The telephone call Veronica received on the night she was murdered was important enough for her to have to go out, having to get her son out of bed and arranging care for him with a neighbour. One press report has her saying she needed to go and meet her brother, and this may be what she told the neighbour looking after Neil. This was obviously untrue, her family would have been interviewed at great length and this would be a fact that would have been firmly established early in the investigation had it been true. This may just be a mistake in the press reporting then, or it may have been an excuse made by Veronica hiding her true motive for heading out that night. Did she have something to hide, perhaps a secret (perhaps illicit) relationship? It seems more likely that it was an impromptu meeting that she was going on and not a “date” – she left the television on, left her purse at home, and even went out in flip flops. If Veronica had pre-arranged to meet someone – surely she would have pre-arranged a babysitter for Neil, and gone out dressed and made up for a night out? All this seems to suggest Veronica planned to return home after only being away a short time. But frustratingly, the caller has never been identified.
Was then, Veronica the woman seen in the Crown and Cushion pub just 20 minutes later? The distance between her house and the pub, especially if she was driving, certainly makes it possible. Again, this would seem a promising line of enquiry – but press reports are scant in the detail. It is not reported if the couple appeared intimate (i.e touching hands), were they arguing or laughing and joking, what they were drinking, who exactly it was that saw them, when the couple left etc. It should also taken into account that the witness reporting the sighting may have been intoxicated at the time of the sighting, and the bombardment of publicity in the aftermath of Veronica’s murder has somehow distorted who the witness has seen.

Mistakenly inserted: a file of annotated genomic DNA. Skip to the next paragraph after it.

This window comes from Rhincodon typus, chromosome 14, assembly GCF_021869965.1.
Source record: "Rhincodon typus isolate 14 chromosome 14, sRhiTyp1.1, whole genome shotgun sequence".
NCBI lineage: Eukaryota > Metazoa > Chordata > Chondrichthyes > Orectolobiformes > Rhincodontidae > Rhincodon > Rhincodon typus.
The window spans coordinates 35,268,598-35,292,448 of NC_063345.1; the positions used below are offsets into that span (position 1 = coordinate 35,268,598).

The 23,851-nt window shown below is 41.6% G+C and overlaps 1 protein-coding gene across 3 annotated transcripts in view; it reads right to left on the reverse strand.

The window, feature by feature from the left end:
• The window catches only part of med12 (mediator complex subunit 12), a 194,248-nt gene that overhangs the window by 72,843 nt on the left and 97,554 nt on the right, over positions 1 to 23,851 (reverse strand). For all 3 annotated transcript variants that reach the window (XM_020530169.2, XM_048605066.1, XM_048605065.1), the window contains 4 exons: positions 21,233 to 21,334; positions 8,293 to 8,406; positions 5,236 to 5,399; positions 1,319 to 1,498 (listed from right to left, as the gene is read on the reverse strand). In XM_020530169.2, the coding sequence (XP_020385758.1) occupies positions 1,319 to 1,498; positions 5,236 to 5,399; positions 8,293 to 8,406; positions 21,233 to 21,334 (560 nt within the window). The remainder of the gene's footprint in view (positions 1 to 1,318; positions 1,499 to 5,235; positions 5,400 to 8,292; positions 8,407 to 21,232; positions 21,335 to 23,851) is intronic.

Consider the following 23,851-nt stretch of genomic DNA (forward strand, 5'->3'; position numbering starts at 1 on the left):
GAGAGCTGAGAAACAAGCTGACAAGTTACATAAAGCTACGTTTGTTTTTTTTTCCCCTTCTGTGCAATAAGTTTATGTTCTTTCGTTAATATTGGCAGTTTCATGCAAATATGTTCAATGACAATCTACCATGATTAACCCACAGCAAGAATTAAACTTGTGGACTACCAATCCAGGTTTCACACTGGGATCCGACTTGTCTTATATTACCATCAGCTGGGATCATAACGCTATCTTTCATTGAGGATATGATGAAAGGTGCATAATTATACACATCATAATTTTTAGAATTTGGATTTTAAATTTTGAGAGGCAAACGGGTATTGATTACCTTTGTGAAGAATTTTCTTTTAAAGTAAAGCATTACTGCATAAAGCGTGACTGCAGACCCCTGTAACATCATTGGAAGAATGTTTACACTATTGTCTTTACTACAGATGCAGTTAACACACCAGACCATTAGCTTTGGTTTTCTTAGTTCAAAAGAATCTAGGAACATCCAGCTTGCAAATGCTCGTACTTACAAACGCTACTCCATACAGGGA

It should also not be taken as fact that this was definitely Veronica and her killer, because it may of course not have been. However, repeated appeals over the years for both the woman and the man depicted in the artist’s impression to come forward have been unsuccessful, no one has ever yet come forward to identify themselves as the couple and so rule themselves out of the enquiry. It is highly possible that this was Veronica and her killer having a drink, but it is difficult to see where this line of enquiry can now lead after so many years. The artists impression of the man has also become less of a line of enquiry due to the passage of time, due to the person ageing, features changing, and of course the very realistic possibility that the person depicted is now dead or living elsewhere. But it of course may still be able to jog someone’s memory even now.
Because of the frustrating lack of information available following research about this crime, and the scant details that are available, it is mostly an educated guess that the reader can make about what motivated Veronica’s killer. It seems to have been a very personal murder, committed by someone I believe that was well known to Veronica and who was familiar with the local area. I also believe it very possible that her murder was actually unplanned and committed in the heat of the moment. Firstly, I believe Veronica’s killer was someone well known to her, a strong possibility that it was someone Veronica was in a sexual relationship with, or possibly having an affair with. A secret lover could explain why no one knew about Veronica being in a relationship, because it was illicit and would have caused trouble or shame? This could explain why she would feel the need to rush out of her house at a moment’s notice, possibly to have an impromptu encounter with a lover. This could also explain her possible reason for fabricating the purpose she was going out that Saturday night to her neighbour, and could also explain why Veronica’s car and body were found in a secluded area – perhaps where secret lovers may meet for sex? Here is a hypothetical theory as to the sequence of events, however I must stress that this is no way should be taken as definitive. It does raise several questions: